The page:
The power failures caused by Hurricane Sandy in the USA made me think about all the things that can go wrong for a business, including the less obvious problems, when there is a power failure; and how important it is to be able to think and act quickly. In fact it reminded me specifically of a recent incident in SYSPRO and how some quick thinking solved what may have been a much bigger problem.
Late one evening in October, SYSPRO Johannesburg experienced a general power failure in the office. We were made aware of this fact via a text message that was sent to us from our generator. One minute later we received another text message to inform us that the generator had successfully deployed. Three minutes later we received yet another text message to say that power had been restored, and yet another three minutes later we received a final text message from our generator to say that it had successfully run down and stopped as a result of the power returning.
At this point we assumed that all was well, however, this time (unbeknown to us) this was not the case.
Two hours later Dell Systems in Ireland (the suppliers of our Servers) received a message sent by the Storage Area Network (SAN), informing them that the temperature in our server room was reaching a critical state. The core temperature of the SAN had reached 76˚C (168˚F), and the ambient temperature inside the server cabinets was at 45˚C (113˚F). Dell Systems in turn sent an e-mail to our Network administrators. At this point one of our Network Administrators raced back to the office to establish what was going on.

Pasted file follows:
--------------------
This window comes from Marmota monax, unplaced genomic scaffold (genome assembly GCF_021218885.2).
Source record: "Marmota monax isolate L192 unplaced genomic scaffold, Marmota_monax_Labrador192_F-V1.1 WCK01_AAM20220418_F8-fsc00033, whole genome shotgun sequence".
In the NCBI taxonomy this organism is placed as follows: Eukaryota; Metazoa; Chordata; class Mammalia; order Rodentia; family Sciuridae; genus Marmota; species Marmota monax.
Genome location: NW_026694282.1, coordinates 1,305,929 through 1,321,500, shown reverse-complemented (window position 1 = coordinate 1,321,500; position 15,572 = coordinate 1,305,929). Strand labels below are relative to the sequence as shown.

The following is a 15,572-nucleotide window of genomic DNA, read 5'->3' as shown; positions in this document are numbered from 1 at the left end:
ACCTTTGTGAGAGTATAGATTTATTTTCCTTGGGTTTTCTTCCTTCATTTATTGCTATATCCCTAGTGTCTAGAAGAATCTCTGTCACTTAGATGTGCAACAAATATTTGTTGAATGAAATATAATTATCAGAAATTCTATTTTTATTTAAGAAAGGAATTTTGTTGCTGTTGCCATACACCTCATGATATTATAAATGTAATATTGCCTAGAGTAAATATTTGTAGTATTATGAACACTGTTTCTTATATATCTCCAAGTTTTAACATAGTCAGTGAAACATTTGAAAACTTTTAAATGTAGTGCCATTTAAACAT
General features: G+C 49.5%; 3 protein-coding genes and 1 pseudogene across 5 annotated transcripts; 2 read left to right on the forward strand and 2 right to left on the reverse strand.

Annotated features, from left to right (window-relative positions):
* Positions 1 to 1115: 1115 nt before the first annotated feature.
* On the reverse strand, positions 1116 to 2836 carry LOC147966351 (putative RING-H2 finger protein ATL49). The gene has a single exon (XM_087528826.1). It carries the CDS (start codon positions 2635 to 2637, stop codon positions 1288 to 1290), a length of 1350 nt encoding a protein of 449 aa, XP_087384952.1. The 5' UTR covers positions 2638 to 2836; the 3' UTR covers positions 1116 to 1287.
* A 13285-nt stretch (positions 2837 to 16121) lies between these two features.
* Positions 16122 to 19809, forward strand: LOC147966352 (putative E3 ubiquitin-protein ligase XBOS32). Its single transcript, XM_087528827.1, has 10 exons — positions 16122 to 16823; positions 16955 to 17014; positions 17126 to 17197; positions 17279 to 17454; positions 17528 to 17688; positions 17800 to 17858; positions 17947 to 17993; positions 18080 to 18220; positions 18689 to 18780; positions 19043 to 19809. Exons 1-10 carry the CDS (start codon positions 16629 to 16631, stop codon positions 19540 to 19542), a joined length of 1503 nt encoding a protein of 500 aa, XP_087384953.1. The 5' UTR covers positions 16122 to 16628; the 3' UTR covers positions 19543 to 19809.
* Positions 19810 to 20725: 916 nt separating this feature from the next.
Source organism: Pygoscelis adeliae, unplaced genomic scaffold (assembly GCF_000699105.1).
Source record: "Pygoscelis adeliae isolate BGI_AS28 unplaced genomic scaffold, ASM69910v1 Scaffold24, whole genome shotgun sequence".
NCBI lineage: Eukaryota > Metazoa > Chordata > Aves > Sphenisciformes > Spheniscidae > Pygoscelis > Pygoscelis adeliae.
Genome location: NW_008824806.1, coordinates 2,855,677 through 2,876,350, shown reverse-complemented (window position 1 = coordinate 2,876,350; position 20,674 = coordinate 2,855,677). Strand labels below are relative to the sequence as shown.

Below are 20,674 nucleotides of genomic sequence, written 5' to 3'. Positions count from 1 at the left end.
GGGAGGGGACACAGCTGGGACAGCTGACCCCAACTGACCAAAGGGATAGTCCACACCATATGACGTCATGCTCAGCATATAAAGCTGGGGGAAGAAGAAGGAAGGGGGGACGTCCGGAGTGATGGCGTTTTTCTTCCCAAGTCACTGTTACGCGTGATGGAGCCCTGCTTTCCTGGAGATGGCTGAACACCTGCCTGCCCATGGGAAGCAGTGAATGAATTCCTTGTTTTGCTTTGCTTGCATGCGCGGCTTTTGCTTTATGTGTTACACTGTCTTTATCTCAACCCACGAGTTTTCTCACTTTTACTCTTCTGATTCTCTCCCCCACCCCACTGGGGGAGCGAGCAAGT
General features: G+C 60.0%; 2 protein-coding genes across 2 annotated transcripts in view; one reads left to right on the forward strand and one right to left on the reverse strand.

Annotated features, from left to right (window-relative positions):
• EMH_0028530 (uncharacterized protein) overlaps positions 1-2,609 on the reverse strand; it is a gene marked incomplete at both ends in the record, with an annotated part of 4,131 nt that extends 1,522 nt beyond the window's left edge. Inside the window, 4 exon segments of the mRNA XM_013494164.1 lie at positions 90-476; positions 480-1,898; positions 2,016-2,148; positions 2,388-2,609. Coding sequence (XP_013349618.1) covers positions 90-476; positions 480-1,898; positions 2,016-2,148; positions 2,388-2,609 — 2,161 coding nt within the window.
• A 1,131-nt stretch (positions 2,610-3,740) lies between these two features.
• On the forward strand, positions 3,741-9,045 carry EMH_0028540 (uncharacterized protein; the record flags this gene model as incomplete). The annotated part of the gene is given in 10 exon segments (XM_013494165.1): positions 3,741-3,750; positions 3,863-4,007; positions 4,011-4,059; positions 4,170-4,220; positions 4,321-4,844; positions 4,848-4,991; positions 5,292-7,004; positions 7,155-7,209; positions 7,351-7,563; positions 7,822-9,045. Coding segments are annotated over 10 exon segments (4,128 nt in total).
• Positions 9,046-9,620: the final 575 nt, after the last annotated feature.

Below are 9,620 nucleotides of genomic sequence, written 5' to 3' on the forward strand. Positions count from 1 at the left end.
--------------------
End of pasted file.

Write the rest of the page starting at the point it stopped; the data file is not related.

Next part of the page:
Upon entering the server room, he was hit by a heat wave. The ambient temperature at the door was 36˚C (96˚F) due to the fact that two of the three air conditioning units had ceased to work when the power had resumed. He quickly realized that he needed to act fast to cool the room down – he located some temporary replacement equipment (standalone fans!) and called our suppliers to arrange for the immediate installation of new air conditioning equipment. The order was confirmed at mid-night and installed the next day.
This incident reminded me of how we need to act as an ERP vendor responsible for the continual functioning of our customers businesses, no matter what type of environment they play in. If something goes wrong we need to be on hand, to be able to quickly gain control of the situation and to be able to implement a solution to resolve unforeseen crises. A lot of risk is limited by thorough planning, but a large percentage of quick thinking under pressure goes back to a knowledgeable, problem-solving mind set – something we try to instill in all of our employees from day one.
We pride ourselves on being a vendor that has customizable solutions for any business problem and that is able to adapt and solve problems as soon as they arise. I would like to commend our network administrator for his pre-planning and quick and creative solution-focused thinking in solving a problem which could have escalated and resulted in a catastrophic outcome for our business.
Has your business experienced a scenario where you needed to find a solution to a problem rapidly? We would love to hear more about how you have averted a potential crisis in your business environment!